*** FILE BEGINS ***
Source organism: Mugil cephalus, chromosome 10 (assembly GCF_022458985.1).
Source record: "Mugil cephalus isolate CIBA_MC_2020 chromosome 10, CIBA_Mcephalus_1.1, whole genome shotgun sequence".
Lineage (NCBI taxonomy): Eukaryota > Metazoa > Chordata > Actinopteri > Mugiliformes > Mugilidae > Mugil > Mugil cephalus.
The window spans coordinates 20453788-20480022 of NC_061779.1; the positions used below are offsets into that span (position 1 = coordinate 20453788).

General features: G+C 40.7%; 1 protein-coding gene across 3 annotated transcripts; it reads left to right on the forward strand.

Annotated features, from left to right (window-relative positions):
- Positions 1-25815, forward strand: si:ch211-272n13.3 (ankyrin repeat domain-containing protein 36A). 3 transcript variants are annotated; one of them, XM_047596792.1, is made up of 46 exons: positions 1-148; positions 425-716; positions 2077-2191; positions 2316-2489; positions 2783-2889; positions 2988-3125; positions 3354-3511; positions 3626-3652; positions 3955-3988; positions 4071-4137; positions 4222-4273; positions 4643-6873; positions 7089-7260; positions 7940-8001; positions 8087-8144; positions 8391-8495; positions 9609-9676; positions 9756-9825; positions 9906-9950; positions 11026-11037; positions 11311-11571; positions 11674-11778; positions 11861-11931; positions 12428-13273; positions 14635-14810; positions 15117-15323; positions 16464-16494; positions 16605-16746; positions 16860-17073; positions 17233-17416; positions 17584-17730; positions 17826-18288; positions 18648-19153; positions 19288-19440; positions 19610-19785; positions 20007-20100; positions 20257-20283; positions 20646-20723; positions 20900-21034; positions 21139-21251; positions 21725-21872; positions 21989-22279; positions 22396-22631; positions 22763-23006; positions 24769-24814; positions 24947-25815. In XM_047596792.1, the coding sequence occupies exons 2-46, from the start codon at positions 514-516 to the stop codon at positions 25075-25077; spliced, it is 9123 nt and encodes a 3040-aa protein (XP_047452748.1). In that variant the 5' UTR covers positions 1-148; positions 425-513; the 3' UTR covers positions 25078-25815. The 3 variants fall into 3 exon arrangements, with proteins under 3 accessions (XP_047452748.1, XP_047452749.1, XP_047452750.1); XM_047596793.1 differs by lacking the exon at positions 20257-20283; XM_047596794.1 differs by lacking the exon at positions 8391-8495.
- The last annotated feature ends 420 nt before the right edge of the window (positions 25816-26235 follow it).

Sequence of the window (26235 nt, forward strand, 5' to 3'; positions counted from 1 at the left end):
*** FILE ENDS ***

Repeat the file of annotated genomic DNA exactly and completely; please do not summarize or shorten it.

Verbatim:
Source organism: Mugil cephalus, chromosome 10 (assembly GCF_022458985.1).
Source record: "Mugil cephalus isolate CIBA_MC_2020 chromosome 10, CIBA_Mcephalus_1.1, whole genome shotgun sequence".
Lineage (NCBI taxonomy): Eukaryota > Metazoa > Chordata > Actinopteri > Mugiliformes > Mugilidae > Mugil > Mugil cephalus.
The window spans coordinates 20453788-20480022 of NC_061779.1; the positions used below are offsets into that span (position 1 = coordinate 20453788).

General features: G+C 40.7%; 1 protein-coding gene across 3 annotated transcripts; it reads left to right on the forward strand.

Annotated features, from left to right (window-relative positions):
- Positions 1-25815, forward strand: si:ch211-272n13.3 (ankyrin repeat domain-containing protein 36A). 3 transcript variants are annotated; one of them, XM_047596792.1, is made up of 46 exons: positions 1-148; positions 425-716; positions 2077-2191; positions 2316-2489; positions 2783-2889; positions 2988-3125; positions 3354-3511; positions 3626-3652; positions 3955-3988; positions 4071-4137; positions 4222-4273; positions 4643-6873; positions 7089-7260; positions 7940-8001; positions 8087-8144; positions 8391-8495; positions 9609-9676; positions 9756-9825; positions 9906-9950; positions 11026-11037; positions 11311-11571; positions 11674-11778; positions 11861-11931; positions 12428-13273; positions 14635-14810; positions 15117-15323; positions 16464-16494; positions 16605-16746; positions 16860-17073; positions 17233-17416; positions 17584-17730; positions 17826-18288; positions 18648-19153; positions 19288-19440; positions 19610-19785; positions 20007-20100; positions 20257-20283; positions 20646-20723; positions 20900-21034; positions 21139-21251; positions 21725-21872; positions 21989-22279; positions 22396-22631; positions 22763-23006; positions 24769-24814; positions 24947-25815. In XM_047596792.1, the coding sequence occupies exons 2-46, from the start codon at positions 514-516 to the stop codon at positions 25075-25077; spliced, it is 9123 nt and encodes a 3040-aa protein (XP_047452748.1). In that variant the 5' UTR covers positions 1-148; positions 425-513; the 3' UTR covers positions 25078-25815. The 3 variants fall into 3 exon arrangements, with proteins under 3 accessions (XP_047452748.1, XP_047452749.1, XP_047452750.1); XM_047596793.1 differs by lacking the exon at positions 20257-20283; XM_047596794.1 differs by lacking the exon at positions 8391-8495.
- The last annotated feature ends 420 nt before the right edge of the window (positions 25816-26235 follow it).

Sequence of the window (26235 nt, forward strand, 5' to 3'; positions counted from 1 at the left end):